Summer Shiozawa pongee
Source: Kimono-do

Natsu-Shiozawa is a Shiozaware silk fabric designed to be worn in mid-summer. As the name “Natsu (=summer)” implies, it is designed to be worn in the hot summer, so the texture of the fabric has a unique crisp feeling. The fabric also has a translucent feel to create a sense of coolness, making it even more suitable for summer wear than other Shiozawori fabrics. It is said that about 100 years ago, during the Meiji period (1868-1912), there was a desire for a summer fabric made of silk using hemp weaving techniques, and Natsu-Shiozawa was born in response to this demand.

The production process uses “Koma-twist,” a high-twist yarn of raw silk and ball silk, for both the warp and weft to create a translucent effect, making Shiozaware comfortable to wear even in the summer. When wearing Shiozawa in summer, it is recommendedto wear a long undergarment or a hem strip for undergarments because of its transparency, which is one of its characteristics.

Manufacturing method & Process

There are seven steps in the process, but there are four main processes that are important for certification as a traditional craft.

  • Plain weaving with yarn-dyeing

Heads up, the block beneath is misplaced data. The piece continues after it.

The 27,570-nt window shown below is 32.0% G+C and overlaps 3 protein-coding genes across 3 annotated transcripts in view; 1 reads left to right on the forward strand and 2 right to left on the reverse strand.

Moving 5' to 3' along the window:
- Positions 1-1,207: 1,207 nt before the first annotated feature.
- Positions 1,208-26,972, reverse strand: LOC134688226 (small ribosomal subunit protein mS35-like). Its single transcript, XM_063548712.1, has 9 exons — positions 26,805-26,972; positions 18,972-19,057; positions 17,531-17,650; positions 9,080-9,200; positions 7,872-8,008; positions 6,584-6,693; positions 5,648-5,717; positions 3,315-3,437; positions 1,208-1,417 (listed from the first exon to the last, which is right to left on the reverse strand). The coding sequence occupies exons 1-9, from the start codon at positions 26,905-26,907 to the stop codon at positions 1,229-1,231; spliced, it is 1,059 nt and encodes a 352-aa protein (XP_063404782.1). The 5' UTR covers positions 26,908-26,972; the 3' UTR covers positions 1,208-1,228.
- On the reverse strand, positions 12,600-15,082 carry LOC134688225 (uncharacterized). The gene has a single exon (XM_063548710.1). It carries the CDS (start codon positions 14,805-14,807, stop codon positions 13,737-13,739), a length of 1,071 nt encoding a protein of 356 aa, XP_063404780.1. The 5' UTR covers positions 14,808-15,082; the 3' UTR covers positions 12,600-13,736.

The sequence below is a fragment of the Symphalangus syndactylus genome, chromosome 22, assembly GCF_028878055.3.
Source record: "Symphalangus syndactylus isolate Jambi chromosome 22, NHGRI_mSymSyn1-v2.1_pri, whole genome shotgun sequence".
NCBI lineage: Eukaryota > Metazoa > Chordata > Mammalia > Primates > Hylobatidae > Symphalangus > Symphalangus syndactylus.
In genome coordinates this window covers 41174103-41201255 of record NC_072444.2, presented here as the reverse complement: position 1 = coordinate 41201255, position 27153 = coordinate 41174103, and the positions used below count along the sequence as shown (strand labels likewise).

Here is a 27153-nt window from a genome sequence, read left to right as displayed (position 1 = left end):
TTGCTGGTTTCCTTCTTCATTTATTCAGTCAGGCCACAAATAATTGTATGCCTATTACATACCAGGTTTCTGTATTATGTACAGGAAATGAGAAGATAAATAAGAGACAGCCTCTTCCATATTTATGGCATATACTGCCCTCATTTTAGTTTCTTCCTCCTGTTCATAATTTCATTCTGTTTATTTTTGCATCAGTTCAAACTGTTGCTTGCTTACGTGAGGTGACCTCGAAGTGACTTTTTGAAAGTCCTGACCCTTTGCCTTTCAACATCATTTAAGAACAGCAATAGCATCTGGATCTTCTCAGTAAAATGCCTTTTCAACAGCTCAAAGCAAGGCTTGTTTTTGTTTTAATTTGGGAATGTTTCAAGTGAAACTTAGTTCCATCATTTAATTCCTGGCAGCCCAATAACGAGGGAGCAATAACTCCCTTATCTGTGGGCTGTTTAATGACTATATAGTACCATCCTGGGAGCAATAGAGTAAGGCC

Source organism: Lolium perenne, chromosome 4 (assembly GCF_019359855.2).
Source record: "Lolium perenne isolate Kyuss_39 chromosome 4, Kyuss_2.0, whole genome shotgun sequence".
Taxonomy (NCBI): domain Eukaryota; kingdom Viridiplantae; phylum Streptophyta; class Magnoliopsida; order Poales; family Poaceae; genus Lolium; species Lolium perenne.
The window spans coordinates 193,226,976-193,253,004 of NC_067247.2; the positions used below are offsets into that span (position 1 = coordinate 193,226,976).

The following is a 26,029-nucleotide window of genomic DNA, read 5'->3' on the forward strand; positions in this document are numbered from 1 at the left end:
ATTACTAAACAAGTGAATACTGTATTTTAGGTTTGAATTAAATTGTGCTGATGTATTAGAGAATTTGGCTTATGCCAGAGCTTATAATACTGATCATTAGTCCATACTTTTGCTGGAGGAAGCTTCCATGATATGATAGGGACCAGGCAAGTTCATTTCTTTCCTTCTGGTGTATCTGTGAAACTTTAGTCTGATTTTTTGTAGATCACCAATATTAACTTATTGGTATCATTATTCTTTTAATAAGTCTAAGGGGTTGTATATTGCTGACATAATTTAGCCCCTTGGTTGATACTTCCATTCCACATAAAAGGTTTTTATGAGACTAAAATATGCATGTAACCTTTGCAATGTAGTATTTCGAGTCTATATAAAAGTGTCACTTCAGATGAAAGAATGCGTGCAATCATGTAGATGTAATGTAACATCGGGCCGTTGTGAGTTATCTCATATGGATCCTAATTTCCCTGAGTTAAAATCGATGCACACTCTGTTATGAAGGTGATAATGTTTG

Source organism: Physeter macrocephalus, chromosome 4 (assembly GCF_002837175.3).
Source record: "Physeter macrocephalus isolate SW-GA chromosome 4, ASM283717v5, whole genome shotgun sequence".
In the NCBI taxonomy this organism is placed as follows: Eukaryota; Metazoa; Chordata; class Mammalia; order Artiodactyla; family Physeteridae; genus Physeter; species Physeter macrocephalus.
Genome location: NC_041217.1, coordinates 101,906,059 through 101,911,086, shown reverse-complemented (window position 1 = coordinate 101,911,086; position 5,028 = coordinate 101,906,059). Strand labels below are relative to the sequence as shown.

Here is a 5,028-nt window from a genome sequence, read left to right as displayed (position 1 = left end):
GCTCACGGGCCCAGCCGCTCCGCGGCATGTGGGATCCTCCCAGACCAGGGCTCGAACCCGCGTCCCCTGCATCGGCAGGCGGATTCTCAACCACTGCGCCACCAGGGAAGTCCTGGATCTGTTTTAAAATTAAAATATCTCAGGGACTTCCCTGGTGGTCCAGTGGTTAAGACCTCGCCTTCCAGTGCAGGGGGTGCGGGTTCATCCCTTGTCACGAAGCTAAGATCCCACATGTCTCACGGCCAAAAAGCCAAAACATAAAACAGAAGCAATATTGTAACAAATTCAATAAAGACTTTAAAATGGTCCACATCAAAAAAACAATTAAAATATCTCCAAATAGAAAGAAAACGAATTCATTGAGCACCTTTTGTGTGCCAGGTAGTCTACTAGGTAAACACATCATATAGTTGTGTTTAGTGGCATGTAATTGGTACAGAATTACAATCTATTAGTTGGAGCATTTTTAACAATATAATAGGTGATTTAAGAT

• Use raw silk or balled yarn for the warp and hand-spun cotton yarn for the weft.
  • A hand shuttle must be used for the weft.
  • Dyeing of the yarn must be done by “hand-kasuri”, “hand-surikomi” or “itajime”.

The following is an explanation of the manufacturing process that incorporates the above.

1. Design

The pattern position is decided based on the original plan and samples, and the plan is drawn on a sheet of graph paper. The length of the yarn and the position of the kasuri pattern are all designed in order to make the kasuri threads and weave the cloth. This is an important process that forms the basis of Shiozawa tsumugi because the cloth is woven based on this blueprint.

2. Yarn making and twisting

Raw silk, balled silk, and hand-spun cotton are used for Shiozawa Tsumugi. Cocoon cocoons are boiled for several hours, then scoured and stretched one by one by hand to make multiple layers of cotton. The cotton is then opened with one hand and carefully pulled out with the fingertips of the other hand to a uniform thickness, and wound into a single, ultra-fine thread. The thickness of the thread is determined by the amount of effort used to pull it out. Cotton handspun yarn is produced in this way. Raw silk used for warp threads is separated according to use, and twisted to uniform thickness and strength.